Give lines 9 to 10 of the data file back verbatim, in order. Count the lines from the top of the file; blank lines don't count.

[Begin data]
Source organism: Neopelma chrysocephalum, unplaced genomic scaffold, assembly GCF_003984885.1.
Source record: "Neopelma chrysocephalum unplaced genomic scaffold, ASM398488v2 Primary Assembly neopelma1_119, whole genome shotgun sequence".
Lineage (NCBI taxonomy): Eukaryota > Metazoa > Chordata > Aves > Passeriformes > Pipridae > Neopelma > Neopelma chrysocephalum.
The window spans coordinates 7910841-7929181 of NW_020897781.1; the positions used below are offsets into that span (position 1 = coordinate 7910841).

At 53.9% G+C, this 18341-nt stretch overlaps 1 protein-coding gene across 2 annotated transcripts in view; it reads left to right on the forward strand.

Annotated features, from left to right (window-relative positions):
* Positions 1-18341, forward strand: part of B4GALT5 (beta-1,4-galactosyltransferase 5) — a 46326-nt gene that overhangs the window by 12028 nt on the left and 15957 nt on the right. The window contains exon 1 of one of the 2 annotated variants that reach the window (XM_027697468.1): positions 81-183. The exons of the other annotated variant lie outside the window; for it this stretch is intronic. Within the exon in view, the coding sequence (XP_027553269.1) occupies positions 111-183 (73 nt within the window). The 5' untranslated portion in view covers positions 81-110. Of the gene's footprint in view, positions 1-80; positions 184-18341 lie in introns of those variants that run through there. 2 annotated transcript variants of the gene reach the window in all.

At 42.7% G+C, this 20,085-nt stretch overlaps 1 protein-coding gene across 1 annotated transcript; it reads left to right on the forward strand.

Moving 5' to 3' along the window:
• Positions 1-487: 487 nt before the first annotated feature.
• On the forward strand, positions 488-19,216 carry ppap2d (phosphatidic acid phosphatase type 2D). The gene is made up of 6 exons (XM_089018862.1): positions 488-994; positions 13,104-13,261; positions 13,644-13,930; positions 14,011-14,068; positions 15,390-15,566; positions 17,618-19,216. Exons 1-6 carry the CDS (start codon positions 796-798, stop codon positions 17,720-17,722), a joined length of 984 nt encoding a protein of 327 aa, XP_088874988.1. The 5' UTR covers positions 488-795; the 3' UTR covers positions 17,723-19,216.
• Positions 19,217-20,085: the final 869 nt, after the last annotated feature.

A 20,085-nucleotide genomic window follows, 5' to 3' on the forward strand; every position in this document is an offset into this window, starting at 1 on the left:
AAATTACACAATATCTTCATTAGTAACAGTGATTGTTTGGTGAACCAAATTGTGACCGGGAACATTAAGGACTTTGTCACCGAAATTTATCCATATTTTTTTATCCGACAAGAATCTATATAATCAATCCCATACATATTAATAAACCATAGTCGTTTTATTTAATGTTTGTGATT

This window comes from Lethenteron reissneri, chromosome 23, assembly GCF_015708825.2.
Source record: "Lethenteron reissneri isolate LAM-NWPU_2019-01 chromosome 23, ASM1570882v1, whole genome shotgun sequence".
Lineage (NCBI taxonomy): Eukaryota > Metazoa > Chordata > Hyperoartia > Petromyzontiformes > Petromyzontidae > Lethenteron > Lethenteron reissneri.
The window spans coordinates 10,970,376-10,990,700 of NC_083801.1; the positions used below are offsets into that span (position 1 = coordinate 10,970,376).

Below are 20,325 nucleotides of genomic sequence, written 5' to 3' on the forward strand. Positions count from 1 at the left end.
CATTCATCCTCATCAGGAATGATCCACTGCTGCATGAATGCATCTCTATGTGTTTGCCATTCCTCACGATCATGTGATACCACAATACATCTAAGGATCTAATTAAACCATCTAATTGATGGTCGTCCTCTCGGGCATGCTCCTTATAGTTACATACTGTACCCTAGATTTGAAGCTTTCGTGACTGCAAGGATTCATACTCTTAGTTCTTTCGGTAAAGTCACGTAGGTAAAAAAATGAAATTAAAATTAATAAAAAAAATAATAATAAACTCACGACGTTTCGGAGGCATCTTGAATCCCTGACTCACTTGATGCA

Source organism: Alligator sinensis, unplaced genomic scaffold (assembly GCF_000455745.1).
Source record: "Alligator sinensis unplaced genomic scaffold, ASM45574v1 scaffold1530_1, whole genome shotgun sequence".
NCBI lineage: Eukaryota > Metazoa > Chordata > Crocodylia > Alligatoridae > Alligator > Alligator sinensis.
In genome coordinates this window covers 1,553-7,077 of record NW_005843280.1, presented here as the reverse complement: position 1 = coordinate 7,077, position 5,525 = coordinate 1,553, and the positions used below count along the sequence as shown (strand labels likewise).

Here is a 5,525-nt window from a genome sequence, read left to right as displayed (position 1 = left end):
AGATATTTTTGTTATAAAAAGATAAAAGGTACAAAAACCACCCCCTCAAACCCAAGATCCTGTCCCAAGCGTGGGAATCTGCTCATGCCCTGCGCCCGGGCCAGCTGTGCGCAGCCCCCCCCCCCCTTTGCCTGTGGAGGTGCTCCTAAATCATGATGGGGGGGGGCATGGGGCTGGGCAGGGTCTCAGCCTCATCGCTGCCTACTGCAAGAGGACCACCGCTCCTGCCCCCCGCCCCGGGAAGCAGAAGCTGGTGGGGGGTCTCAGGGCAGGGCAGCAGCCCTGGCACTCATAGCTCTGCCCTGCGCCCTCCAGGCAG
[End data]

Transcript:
Moving 5' to 3' along the window:
• Positions 1-487: 487 nt before the first annotated feature.